Paddington Bear had travelled all the way from Darkest Peru when the Brown family first met him at Paddington station. Since then their lives have never been quite the same...for ordinary things become quite extraordinary when a bear called Paddington is involved.
This is the first of a series of many books. It's a classic book first published in 1958. As with many classic books published pre-1970s, family values are still important. The parents are respected, the children are polite and everyone gets along well.
Paddington Bear is a very polite and caring bear. But even though he is well-meaning, he always get into misadventures. These adventures are different to the ones nowadays. These days stories of children seem to be about them intentionally setting out to do the wrong thing and misbehaving. Paddington, however, does not set out to misbehave. He gets into trouble by misinterpreting the situation as he is a foreign bear from a foreign land just arrived in England.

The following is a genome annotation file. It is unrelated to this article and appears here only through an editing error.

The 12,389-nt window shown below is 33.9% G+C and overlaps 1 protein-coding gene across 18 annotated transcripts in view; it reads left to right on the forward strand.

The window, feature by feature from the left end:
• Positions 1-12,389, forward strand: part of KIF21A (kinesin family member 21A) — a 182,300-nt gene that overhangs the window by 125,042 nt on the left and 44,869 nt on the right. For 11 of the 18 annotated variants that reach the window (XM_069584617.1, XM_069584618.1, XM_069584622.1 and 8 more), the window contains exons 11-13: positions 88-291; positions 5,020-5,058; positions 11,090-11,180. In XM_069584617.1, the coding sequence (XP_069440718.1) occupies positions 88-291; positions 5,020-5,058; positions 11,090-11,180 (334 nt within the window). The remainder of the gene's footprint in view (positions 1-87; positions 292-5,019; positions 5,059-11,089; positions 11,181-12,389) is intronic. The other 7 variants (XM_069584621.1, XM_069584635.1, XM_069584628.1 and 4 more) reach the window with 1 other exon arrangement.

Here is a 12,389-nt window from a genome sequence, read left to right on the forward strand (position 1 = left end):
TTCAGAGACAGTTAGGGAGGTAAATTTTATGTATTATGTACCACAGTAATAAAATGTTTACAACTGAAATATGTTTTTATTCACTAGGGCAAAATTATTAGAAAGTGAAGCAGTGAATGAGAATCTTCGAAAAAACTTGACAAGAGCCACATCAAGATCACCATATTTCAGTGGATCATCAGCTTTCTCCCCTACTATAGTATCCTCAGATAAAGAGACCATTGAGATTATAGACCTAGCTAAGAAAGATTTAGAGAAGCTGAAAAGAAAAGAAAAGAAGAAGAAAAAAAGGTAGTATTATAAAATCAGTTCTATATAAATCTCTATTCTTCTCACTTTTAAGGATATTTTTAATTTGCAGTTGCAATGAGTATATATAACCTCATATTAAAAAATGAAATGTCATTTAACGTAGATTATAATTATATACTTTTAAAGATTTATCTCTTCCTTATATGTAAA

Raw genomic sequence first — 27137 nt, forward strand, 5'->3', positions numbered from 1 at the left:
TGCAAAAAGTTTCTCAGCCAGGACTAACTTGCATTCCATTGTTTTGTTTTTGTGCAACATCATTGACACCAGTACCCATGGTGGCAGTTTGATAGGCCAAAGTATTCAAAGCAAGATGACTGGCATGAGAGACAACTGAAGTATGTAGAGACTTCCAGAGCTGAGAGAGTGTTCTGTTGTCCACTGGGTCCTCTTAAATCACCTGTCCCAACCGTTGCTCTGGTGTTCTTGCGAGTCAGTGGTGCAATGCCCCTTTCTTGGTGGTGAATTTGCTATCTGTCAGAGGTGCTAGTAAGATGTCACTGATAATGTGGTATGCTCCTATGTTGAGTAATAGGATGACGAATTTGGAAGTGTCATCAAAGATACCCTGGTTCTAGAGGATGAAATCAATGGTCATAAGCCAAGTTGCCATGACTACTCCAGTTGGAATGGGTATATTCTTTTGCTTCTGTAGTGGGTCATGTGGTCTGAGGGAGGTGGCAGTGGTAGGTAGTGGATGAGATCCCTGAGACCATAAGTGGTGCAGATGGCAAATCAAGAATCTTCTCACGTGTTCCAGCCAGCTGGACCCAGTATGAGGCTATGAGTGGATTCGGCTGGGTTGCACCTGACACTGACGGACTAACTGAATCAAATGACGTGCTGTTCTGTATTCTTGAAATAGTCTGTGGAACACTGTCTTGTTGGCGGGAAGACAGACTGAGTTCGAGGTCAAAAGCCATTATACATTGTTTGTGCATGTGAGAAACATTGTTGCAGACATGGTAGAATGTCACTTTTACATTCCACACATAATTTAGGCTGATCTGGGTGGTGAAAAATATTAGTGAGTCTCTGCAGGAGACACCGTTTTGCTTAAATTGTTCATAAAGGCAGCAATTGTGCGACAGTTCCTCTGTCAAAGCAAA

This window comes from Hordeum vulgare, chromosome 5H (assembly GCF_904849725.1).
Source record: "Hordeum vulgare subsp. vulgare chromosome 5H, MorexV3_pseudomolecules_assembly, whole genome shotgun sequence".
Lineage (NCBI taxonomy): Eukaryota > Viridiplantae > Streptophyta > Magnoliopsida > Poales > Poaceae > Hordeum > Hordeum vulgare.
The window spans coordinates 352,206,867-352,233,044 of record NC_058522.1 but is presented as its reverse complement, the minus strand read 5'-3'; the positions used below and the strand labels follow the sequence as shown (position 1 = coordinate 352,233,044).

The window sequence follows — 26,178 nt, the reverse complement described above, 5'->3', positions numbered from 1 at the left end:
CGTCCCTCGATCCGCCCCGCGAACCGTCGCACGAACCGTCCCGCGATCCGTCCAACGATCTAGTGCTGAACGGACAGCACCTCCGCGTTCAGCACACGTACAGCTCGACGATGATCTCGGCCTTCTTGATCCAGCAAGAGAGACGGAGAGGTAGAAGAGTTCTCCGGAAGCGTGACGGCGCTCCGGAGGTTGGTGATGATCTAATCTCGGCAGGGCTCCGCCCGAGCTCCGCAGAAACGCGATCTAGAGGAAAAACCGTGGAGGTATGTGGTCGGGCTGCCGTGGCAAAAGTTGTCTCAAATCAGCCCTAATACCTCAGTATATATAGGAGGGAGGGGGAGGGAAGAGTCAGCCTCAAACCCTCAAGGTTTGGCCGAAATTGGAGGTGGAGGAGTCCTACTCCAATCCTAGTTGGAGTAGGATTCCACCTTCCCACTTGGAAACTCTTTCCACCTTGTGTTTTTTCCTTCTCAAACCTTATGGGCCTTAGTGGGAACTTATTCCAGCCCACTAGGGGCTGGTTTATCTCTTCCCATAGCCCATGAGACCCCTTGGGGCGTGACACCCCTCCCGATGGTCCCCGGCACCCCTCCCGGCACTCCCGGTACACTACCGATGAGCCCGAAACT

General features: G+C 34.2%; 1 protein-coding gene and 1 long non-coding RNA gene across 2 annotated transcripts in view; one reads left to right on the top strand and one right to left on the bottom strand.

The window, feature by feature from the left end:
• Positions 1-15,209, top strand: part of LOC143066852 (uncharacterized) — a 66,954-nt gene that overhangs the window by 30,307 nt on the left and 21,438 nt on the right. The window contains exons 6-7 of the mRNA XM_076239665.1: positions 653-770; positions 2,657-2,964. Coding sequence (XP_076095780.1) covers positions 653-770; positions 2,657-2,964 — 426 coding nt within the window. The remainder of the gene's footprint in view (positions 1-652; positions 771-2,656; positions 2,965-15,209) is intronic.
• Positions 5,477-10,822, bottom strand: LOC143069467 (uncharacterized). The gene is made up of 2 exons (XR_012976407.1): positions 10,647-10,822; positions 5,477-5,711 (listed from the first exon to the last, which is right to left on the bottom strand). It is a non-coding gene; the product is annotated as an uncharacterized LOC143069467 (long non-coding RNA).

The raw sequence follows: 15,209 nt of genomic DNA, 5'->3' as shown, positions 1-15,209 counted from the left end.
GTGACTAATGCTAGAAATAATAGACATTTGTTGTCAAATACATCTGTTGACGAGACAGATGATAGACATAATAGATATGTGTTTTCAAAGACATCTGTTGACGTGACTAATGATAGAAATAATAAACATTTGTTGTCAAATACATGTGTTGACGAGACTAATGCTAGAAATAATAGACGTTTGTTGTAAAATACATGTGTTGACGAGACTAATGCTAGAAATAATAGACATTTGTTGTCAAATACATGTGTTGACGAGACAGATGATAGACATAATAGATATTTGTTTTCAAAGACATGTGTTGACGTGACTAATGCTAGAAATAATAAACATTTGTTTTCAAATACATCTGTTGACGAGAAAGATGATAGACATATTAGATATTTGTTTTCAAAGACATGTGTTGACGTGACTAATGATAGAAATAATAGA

Even though Paddington always gets into trouble it all turns out well in the end as his misadventures always end up achieving something positive. I think the fact that he is well-meaning has something to do with it. And it is something that makes him likeable not like some naughty brat.
There are different chapters in one book and each chapter is a separate adventure. Even though the book is a novel length, children can read it one chapter at a time.
The Brown family is from a middle class white background living in an affluent neighbourhood, I suspect, with a housekeeper. Paddington does have a foreign friend in Mr Gruber, a German I suspect. The only racist downside to these stories is that the grumpy bad mannered neighbour is called Mr Curry, whom I suspect is from South Asia. (Only the last chapter contained Mr Curry in this first book.)
A Bear Called Paddington is a nice clean read for kids.
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